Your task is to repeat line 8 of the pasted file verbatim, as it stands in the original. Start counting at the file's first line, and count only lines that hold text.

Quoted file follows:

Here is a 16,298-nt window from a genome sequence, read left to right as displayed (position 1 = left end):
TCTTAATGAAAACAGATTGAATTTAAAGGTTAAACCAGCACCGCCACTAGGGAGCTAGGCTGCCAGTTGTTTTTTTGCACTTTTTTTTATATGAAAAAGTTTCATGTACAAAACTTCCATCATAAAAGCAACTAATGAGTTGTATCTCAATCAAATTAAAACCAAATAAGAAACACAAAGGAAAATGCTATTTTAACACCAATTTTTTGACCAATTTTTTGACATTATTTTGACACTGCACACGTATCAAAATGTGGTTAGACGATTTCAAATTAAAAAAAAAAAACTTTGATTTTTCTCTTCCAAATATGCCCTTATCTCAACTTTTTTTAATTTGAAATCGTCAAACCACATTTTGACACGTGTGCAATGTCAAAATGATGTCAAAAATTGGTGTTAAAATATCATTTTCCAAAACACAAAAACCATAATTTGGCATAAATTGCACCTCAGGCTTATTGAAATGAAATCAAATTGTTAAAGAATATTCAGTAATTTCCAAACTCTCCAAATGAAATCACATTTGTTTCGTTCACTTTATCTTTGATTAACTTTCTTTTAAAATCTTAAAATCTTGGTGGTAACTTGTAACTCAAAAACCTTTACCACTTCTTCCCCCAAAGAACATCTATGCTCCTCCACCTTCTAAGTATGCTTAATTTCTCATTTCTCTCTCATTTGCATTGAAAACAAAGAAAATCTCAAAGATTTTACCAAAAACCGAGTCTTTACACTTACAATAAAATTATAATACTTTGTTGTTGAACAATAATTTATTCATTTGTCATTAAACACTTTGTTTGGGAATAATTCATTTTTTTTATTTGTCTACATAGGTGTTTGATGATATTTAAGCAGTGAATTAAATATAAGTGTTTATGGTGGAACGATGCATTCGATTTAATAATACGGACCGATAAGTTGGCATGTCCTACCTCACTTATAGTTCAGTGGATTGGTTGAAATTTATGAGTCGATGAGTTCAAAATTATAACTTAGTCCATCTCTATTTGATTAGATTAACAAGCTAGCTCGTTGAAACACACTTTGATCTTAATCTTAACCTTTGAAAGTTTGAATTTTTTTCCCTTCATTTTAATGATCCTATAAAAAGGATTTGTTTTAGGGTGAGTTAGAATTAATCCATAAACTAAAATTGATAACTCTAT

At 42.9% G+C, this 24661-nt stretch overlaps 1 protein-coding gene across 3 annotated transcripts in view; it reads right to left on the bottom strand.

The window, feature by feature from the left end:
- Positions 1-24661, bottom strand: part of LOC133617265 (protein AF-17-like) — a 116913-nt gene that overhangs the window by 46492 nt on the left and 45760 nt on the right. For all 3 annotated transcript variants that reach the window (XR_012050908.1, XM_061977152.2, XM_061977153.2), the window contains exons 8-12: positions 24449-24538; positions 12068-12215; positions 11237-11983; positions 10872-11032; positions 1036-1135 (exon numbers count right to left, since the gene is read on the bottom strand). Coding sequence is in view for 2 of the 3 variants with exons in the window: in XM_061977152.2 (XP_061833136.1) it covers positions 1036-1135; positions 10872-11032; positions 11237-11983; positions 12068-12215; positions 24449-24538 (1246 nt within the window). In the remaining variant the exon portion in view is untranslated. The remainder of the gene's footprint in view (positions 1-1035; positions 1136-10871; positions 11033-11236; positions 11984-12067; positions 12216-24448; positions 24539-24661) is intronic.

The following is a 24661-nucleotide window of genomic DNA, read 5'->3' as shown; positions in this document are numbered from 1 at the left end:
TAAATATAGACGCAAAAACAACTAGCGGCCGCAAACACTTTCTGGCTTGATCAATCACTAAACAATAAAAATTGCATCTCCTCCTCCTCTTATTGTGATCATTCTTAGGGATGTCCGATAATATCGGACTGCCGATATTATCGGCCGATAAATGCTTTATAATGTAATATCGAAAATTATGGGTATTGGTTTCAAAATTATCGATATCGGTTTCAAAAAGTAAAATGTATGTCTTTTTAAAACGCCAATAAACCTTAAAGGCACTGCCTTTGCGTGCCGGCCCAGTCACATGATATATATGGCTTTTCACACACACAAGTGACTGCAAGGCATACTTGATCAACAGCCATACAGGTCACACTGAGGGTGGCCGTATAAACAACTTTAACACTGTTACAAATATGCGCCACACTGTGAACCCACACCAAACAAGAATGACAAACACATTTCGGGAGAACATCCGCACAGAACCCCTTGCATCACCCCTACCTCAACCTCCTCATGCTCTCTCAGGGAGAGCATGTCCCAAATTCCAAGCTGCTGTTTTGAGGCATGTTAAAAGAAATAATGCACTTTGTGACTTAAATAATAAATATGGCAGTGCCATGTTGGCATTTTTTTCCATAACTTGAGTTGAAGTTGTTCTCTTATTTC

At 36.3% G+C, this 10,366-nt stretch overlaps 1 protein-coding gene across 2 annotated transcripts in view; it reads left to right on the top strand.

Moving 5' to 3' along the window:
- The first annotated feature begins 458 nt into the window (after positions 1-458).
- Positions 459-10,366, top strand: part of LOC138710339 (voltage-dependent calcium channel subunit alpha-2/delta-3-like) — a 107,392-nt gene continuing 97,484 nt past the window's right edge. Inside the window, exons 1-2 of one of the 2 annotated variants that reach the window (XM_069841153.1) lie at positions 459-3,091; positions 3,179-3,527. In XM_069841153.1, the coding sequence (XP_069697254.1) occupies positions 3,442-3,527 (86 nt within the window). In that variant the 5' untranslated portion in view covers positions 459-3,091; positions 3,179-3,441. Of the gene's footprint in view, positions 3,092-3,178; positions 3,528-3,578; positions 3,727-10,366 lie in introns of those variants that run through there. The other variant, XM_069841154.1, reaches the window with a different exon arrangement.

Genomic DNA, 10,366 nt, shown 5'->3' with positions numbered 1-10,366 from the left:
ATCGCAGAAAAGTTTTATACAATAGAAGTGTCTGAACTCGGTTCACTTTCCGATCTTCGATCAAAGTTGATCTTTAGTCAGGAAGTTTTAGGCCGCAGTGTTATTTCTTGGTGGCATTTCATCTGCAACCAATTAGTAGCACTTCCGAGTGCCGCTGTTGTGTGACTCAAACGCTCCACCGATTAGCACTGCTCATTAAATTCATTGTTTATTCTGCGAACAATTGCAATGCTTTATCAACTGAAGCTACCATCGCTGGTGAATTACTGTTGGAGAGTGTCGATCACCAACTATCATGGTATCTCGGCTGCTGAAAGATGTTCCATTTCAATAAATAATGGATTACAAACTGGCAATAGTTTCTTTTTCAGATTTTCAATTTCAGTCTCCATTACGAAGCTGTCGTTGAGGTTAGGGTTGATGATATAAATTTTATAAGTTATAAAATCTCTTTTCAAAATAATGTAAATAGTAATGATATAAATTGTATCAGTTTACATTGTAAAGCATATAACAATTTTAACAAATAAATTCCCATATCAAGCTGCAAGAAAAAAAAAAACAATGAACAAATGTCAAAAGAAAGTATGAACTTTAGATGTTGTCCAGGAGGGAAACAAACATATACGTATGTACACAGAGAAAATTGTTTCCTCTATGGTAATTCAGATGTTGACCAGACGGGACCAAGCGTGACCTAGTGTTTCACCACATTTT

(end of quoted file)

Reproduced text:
At 36.3% G+C, this 10,366-nt stretch overlaps 1 protein-coding gene across 2 annotated transcripts in view; it reads left to right on the top strand.